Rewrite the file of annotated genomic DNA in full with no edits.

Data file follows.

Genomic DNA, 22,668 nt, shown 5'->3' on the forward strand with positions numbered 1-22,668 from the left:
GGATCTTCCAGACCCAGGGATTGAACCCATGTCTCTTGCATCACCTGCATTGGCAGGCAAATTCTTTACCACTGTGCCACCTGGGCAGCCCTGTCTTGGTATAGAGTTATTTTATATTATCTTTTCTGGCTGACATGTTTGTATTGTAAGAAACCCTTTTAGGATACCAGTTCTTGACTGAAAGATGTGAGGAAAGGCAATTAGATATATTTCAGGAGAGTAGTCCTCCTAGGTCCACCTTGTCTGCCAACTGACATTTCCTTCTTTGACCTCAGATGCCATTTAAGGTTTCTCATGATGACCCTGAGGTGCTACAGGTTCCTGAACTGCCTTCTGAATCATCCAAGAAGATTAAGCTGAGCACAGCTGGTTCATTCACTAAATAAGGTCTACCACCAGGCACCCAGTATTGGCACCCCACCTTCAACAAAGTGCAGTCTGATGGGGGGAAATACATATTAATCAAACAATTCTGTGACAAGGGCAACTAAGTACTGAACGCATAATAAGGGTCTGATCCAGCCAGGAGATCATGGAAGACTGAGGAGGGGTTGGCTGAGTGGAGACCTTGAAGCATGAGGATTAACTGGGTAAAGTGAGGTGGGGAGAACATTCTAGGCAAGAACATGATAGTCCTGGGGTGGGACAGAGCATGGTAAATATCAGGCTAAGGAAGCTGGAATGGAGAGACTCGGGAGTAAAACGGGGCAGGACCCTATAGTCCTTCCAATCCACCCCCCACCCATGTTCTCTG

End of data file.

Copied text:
Genomic DNA, 22,668 nt, shown 5'->3' on the forward strand with positions numbered 1-22,668 from the left:
GGATCTTCCAGACCCAGGGATTGAACCCATGTCTCTTGCATCACCTGCATTGGCAGGCAAATTCTTTACCACTGTGCCACCTGGGCAGCCCTGTCTTGGTATAGAGTTATTTTATATTATCTTTTCTGGCTGACATGTTTGTATTGTAAGAAACCCTTTTAGGATACCAGTTCTTGACTGAAAGATGTGAGGAAAGGCAATTAGATATATTTCAGGAGAGTAGTCCTCCTAGGTCCACCTTGTCTGCCAACTGACATTTCCTTCTTTGACCTCAGATGCCATTTAAGGTTTCTCATGATGACCCTGAGGTGCTACAGGTTCCTGAACTGCCTTCTGAATCATCCAAGAAGATTAAGCTGAGCACAGCTGGTTCATTCACTAAATAAGGTCTACCACCAGGCACCCAGTATTGGCACCCCACCTTCAACAAAGTGCAGTCTGATGGGGGGAAATACATATTAATCAAACAATTCTGTGACAAGGGCAACTAAGTACTGAACGCATAATAAGGGTCTGATCCAGCCAGGAGATCATGGAAGACTGAGGAGGGGTTGGCTGAGTGGAGACCTTGAAGCATGAGGATTAACTGGGTAAAGTGAGGTGGGGAGAACATTCTAGGCAAGAACATGATAGTCCTGGGGTGGGACAGAGCATGGTAAATATCAGGCTAAGGAAGCTGGAATGGAGAGACTCGGGAGTAAAACGGGGCAGGACCCTATAGTCCTTCCAATCCACCCCCCACCCATGTTCTCTG